A new independent, non-profit campaign, the “Year of Code”, has recently been launched to encourage people across the UK to get coding for the first time.  At the launch event the Chancellor of the Exchequer, George Osborne, and Education Secretary, Michael Gove, also announced a new £500,000 Government fund to train teachers in software coding, with the aim for schools to inspire the next generation of tech entrepreneurs.  

What? 

The Year of Code campaign will see a series of events take place over the next year to promote computing. It will include a week-long programme in March encouraging all schools to teach every pupil at least one hour of coding in that week.  This links to the new computing curriculum which, as reported in our October 2013 briefing, schools will start teaching in September this year. The curriculum replaces the old ICT programme of study which focused on computer literacy, with more up–to–date content teaching children how to code, create programmes and understand how a computer works.

The £500,000 Government funding will be provided to businesses who are prepared to match the funding and will be used for projects whereby new and existing teachers will be trained by experts in coding and computing. This will equip schools to teach the new computing curriculum introduced in September which, according to the Government, will be “designed with input from the Royal Society of Engineering, and industry leaders such as Google and Microsoft”.  

The Chancellor said “backing technology and making sure our children are equipped with the skills for the future is a key part of our economic plan.”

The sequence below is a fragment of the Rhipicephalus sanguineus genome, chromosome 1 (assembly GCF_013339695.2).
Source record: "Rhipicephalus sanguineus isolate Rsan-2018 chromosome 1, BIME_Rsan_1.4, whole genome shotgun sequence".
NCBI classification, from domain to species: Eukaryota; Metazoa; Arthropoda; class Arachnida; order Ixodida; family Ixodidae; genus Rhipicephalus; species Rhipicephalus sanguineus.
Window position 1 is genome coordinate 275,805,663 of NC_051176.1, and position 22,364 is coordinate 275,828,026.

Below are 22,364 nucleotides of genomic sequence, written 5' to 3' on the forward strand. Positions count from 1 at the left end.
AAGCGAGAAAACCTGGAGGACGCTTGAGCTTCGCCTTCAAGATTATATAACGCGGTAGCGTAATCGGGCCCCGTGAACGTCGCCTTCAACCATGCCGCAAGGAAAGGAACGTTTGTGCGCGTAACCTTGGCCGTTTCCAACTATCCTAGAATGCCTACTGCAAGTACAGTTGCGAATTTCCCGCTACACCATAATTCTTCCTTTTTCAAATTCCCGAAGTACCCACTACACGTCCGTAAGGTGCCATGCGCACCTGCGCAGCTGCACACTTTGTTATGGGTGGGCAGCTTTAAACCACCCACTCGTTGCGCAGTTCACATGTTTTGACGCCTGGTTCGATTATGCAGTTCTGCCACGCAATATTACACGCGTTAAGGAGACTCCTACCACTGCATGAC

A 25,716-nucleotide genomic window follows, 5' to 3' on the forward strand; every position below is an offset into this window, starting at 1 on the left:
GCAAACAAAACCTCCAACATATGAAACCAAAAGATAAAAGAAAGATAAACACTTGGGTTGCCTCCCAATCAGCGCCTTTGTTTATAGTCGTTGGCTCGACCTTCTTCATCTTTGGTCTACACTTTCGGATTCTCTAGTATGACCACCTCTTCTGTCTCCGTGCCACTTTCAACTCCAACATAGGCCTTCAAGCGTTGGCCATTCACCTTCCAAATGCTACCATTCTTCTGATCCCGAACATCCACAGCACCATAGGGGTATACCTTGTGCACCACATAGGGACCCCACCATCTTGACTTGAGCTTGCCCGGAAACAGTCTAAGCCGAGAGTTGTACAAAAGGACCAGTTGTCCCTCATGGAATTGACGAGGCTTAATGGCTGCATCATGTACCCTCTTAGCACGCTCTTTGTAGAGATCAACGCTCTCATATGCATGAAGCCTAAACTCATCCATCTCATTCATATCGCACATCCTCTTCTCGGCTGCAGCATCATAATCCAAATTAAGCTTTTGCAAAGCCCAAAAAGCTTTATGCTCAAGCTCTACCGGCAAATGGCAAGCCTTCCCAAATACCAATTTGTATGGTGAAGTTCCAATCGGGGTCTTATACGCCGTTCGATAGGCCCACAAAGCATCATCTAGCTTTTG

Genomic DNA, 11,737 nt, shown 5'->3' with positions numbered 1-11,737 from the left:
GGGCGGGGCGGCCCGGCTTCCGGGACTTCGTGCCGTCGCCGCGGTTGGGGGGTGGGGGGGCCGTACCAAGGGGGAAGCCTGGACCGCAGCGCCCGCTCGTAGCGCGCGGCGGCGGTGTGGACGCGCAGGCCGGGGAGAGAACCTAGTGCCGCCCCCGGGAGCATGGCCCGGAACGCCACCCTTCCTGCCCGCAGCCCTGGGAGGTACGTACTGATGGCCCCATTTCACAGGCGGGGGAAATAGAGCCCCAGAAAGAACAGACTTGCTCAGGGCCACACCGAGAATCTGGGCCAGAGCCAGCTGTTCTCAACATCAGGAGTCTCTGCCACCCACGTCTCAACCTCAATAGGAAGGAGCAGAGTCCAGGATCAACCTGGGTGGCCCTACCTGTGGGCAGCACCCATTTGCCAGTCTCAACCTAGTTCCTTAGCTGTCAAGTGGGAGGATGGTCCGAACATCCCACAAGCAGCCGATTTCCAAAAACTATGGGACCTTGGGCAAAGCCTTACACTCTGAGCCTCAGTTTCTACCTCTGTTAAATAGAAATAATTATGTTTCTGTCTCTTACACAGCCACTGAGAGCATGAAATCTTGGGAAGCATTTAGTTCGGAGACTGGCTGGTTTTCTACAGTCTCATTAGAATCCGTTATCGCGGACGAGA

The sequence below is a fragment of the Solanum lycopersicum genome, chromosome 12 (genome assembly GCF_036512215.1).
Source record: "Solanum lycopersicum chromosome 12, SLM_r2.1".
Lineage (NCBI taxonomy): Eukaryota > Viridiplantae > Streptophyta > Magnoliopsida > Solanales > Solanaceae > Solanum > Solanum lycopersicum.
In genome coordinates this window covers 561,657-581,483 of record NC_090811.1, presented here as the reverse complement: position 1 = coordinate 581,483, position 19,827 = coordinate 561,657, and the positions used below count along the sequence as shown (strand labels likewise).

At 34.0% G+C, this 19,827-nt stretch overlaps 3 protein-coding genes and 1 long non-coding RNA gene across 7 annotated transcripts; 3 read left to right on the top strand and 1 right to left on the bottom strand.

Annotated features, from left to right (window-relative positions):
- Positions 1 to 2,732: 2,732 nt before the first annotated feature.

So what?

Introducing children to skills like computing and coding from an early age is part of the government’s long term plan to ensure young people are better prepared for the increasingly digital world, and the Year of Code is one of the flagship initiatives announced with this in mind.  However the Year of Code has attracted criticism from some quarters with Emma Mulqueeny, one of the schemes former advisors, saying she no longer supported the Government policy after Lottie Dexter, the person placed in charge of the Year of Code, revealed that she could not code on the BBC’s Newsnight programme. 

While the Year of Code initiative has come under some fire, most people would agree that the ICT school curriculum is due an overhaul and that increasing technical computer skills such as coding will be key in building a platform for a successful technology sector in the UK in future.

The initiative wants to encourage people across the country to get coding for the first time in 2014. The initiative together with the new ICT curriculum and Government funding for coding should indeed make 2014 the ‘year of code’ in the UK. However, we will have to see what the rest of 2014 brings to know whether the Year of Code achieves what it set out to do after a somewhat shaky start.